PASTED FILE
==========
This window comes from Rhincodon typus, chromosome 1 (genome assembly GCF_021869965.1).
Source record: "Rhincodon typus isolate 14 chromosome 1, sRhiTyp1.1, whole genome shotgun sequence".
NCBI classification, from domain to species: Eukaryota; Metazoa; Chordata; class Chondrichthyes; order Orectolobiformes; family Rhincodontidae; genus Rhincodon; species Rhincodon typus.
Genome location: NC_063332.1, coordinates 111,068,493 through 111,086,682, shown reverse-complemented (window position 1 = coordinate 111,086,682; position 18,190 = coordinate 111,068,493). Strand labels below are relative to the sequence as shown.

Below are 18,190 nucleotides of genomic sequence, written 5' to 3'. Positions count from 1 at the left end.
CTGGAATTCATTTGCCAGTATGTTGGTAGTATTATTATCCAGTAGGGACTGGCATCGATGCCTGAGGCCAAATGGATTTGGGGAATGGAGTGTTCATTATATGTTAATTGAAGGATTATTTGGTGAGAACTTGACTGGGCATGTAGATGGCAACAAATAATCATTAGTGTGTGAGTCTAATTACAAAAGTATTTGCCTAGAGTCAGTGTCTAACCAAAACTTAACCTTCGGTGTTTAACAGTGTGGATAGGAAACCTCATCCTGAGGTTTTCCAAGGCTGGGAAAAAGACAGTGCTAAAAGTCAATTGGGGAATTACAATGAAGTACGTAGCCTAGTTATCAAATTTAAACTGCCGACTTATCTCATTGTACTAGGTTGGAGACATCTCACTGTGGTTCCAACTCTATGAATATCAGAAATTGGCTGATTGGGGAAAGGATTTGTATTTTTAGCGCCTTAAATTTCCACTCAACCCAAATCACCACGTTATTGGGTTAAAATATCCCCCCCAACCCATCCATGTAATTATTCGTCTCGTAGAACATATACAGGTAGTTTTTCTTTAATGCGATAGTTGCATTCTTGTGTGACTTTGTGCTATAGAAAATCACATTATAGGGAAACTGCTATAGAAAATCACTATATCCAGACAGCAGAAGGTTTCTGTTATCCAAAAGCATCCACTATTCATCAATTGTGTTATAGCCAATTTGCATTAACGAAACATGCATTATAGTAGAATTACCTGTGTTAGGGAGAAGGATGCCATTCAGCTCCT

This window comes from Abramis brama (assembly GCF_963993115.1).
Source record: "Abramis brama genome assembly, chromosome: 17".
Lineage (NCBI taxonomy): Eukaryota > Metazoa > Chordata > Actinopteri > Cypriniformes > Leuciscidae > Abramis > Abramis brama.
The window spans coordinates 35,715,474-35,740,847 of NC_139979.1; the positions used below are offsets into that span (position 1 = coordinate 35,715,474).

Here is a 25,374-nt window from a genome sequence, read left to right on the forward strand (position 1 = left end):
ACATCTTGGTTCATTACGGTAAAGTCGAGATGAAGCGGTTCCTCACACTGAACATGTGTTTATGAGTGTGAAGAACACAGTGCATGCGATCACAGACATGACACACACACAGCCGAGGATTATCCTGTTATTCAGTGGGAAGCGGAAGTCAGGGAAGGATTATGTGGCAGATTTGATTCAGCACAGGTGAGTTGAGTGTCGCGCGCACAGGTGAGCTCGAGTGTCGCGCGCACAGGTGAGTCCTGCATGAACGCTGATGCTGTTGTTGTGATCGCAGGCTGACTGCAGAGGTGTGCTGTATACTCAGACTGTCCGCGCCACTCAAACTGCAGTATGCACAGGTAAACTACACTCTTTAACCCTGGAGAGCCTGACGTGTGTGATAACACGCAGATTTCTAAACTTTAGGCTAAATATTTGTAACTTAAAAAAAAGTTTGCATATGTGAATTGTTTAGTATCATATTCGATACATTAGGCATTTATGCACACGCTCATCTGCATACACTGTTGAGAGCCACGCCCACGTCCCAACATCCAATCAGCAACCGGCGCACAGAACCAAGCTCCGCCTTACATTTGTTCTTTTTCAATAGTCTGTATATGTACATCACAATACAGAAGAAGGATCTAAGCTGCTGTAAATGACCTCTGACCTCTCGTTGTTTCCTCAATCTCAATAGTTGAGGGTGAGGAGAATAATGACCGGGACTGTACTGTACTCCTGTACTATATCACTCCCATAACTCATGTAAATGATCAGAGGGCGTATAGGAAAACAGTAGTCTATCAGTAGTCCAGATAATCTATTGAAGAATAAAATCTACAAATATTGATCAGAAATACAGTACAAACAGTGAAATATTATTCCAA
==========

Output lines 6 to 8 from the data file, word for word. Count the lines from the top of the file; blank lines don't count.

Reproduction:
CTGGAATTCATTTGCCAGTATGTTGGTAGTATTATTATCCAGTAGGGACTGGCATCGATGCCTGAGGCCAAATGGATTTGGGGAATGGAGTGTTCATTATATGTTAATTGAAGGATTATTTGGTGAGAACTTGACTGGGCATGTAGATGGCAACAAATAATCATTAGTGTGTGAGTCTAATTACAAAAGTATTTGCCTAGAGTCAGTGTCTAACCAAAACTTAACCTTCGGTGTTTAACAGTGTGGATAGGAAACCTCATCCTGAGGTTTTCCAAGGCTGGGAAAAAGACAGTGCTAAAAGTCAATTGGGGAATTACAATGAAGTACGTAGCCTAGTTATCAAATTTAAACTGCCGACTTATCTCATTGTACTAGGTTGGAGACATCTCACTGTGGTTCCAACTCTATGAATATCAGAAATTGGCTGATTGGGGAAAGGATTTGTATTTTTAGCGCCTTAAATTTCCACTCAACCCAAATCACCACGTTATTGGGTTAAAATATCCCCCCCAACCCATCCATGTAATTATTCGTCTCGTAGAACATATACAGGTAGTTTTTCTTTAATGCGATAGTTGCATTCTTGTGTGACTTTGTGCTATAGAAAATCACATTATAGGGAAACTGCTATAGAAAATCACTATATCCAGACAGCAGAAGGTTTCTGTTATCCAAAAGCATCCACTATTCATCAATTGTGTTATAGCCAATTTGCATTAACGAAACATGCATTATAGTAGAATTACCTGTGTTAGGGAGAAGGATGCCATTCAGCTCCT

This window comes from Abramis brama (assembly GCF_963993115.1).
Source record: "Abramis brama genome assembly, chromosome: 17".